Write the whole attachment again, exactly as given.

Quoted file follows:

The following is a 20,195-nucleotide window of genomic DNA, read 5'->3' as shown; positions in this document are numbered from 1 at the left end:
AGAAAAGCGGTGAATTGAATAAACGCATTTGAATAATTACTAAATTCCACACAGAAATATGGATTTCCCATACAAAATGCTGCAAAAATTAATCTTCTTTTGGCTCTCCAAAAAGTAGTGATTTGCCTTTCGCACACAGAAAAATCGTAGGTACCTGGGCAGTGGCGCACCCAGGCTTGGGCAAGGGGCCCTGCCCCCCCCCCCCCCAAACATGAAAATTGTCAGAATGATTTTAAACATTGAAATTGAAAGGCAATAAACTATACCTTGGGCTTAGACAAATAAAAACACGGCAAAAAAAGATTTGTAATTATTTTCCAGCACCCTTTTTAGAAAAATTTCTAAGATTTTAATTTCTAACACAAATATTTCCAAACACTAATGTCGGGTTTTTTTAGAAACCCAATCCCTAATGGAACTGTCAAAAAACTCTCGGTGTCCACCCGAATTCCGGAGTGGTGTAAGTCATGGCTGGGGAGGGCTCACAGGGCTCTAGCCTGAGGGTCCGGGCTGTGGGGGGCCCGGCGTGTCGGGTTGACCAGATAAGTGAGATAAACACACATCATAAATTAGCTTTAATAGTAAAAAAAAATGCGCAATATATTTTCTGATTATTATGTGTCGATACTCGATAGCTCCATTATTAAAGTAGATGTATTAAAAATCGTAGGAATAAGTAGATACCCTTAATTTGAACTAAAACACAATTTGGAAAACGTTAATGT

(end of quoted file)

The following is a 20,195-nucleotide window of genomic DNA, read 5'->3' as shown; positions in this document are numbered from 1 at the left end:
AGAAAAGCGGTGAATTGAATAAACGCATTTGAATAATTACTAAATTCCACACAGAAATATGGATTTCCCATACAAAATGCTGCAAAAATTAATCTTCTTTTGGCTCTCCAAAAAGTAGTGATTTGCCTTTCGCACACAGAAAAATCGTAGGTACCTGGGCAGTGGCGCACCCAGGCTTGGGCAAGGGGCCCTGCCCCCCCCCCCCCCAAACATGAAAATTGTCAGAATGATTTTAAACATTGAAATTGAAAGGCAATAAACTATACCTTGGGCTTAGACAAATAAAAACACGGCAAAAAAAGATTTGTAATTATTTTCCAGCACCCTTTTTAGAAAAATTTCTAAGATTTTAATTTCTAACACAAATATTTCCAAACACTAATGTCGGGTTTTTTTAGAAACCCAATCCCTAATGGAACTGTCAAAAAACTCTCGGTGTCCACCCGAATTCCGGAGTGGTGTAAGTCATGGCTGGGGAGGGCTCACAGGGCTCTAGCCTGAGGGTCCGGGCTGTGGGGGGCCCGGCGTGTCGGGTTGACCAGATAAGTGAGATAAACACACATCATAAATTAGCTTTAATAGTAAAAAAAAATGCGCAATATATTTTCTGATTATTATGTGTCGATACTCGATAGCTCCATTATTAAAGTAGATGTATTAAAAATCGTAGGAATAAGTAGATACCCTTAATTTGAACTAAAACACAATTTGGAAAACGTTAATGT